Ordinary Lives: Memoirs of American Woman

T he last half-century has seen the emergence of autobiographical writing as a major form among American women writers. Since the autobiographical tradition prior to this time belonged more to men than to women, women's voices, particularly "ordinary" women's voices, were relatively unheard. In addition, earlier autobiography was typically motivated by the desire of famous or "special" individuals to record and preserve significant thoughts and historically important experiences. Recent women's autobiographies, however, appear to grow most often from a writer's need to make sense of her life, to define herself by intellectually mastering her experiences, and to locate her place in a broader concept of history.

The six writers represented in this series bring widely varied personal contexts to their narratives. Their memoirs nevertheless share the common belief that the act of remembering and reexamining experiences through writing has both individual value and larger social significance. In constructing, rather than simply accepting, their life histories, they shape or reinvent themselves as they shape their texts. Each confronts inevitable change-usual or unusual, expected or unexpected-but manages through writing not just to endure, but to understand and grow. Their memoirs illustrate the power of personal quests to illuminate experience beyond themselves.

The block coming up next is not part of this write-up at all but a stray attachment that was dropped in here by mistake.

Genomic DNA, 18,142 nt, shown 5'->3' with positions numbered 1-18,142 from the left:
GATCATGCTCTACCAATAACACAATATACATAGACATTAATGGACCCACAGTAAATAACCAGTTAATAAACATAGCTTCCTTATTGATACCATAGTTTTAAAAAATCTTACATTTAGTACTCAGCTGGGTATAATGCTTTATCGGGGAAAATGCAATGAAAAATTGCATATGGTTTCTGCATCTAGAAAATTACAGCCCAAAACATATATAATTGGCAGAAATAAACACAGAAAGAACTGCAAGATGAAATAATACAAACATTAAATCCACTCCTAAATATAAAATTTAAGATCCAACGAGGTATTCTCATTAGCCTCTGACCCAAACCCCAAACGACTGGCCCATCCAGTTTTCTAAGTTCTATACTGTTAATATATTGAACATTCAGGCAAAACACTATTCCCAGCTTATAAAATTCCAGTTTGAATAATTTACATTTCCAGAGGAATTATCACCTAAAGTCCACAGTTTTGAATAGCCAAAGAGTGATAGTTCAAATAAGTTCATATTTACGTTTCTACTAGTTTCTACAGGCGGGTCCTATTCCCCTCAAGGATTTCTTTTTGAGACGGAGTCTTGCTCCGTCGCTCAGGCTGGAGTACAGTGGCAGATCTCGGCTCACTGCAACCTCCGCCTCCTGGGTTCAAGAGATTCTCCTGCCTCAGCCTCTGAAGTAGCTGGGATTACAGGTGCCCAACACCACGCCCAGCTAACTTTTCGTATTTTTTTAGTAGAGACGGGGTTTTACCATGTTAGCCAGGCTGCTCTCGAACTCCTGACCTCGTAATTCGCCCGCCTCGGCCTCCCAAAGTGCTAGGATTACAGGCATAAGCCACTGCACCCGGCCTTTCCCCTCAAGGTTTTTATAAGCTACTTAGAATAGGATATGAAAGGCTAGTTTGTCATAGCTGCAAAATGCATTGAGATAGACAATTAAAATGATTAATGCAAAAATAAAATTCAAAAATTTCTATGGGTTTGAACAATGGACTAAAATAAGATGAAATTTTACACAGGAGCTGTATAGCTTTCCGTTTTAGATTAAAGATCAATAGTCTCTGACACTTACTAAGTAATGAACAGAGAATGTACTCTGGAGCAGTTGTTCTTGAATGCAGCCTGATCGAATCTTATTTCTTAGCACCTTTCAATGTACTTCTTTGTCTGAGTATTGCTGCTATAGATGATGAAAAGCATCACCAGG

Kate Simon's classic memoir Bronx Primitive (1982) recreates her childhood as a Polish Jewish immigrant in New York during the years following World War I. Set against the background of the Tremont Avenue section of the Bronx, the book details the family culture and immigrant neighborhood of Simon's childhood, as well as her relationships with an autocratic father and a well-meaning, but essentially powerless mother. The vividness and candor of her account have made it for many the model of a well-written memoir.

On the surface, An American Childhood (1987) by Annie Dillard is a sunny, often endearing account of growing up in an idiosyncratic, well-to-do family in 1950s Pittsburgh. Yet, beyond the nostalgia it may inspire, it is the singularly compelling description of Dillard's awakening to the physical world and of the growth of her mind. Dillard underscored the difficulties of writing about one's childhood by saying, "You can't put together a memoir without cannibalizing your own life for parts." The "parts" she recovers are reconstructed with the maturity of a writer and naturalist whose memoir is one of the most celebrated of our time.

In Coming of Age in Mississippi (1968), Anne Moody recalls what it was like to grow up black in the South of the 1940s and 1950s. Her loss of innocence is marked by her courage as a young woman to challenge injustices during the early Civil Rights movement. Moody's autobiography is a landmark work in what has been called the "new literature of obscurity" of the late 1960s. Like Maya Angelou's I Know Why the Caged Bird Sings and Claude Brown's Manchild in the Promised Land, it reminds us that the spotlight of truth can rest unforgettably on the "ordinary" life.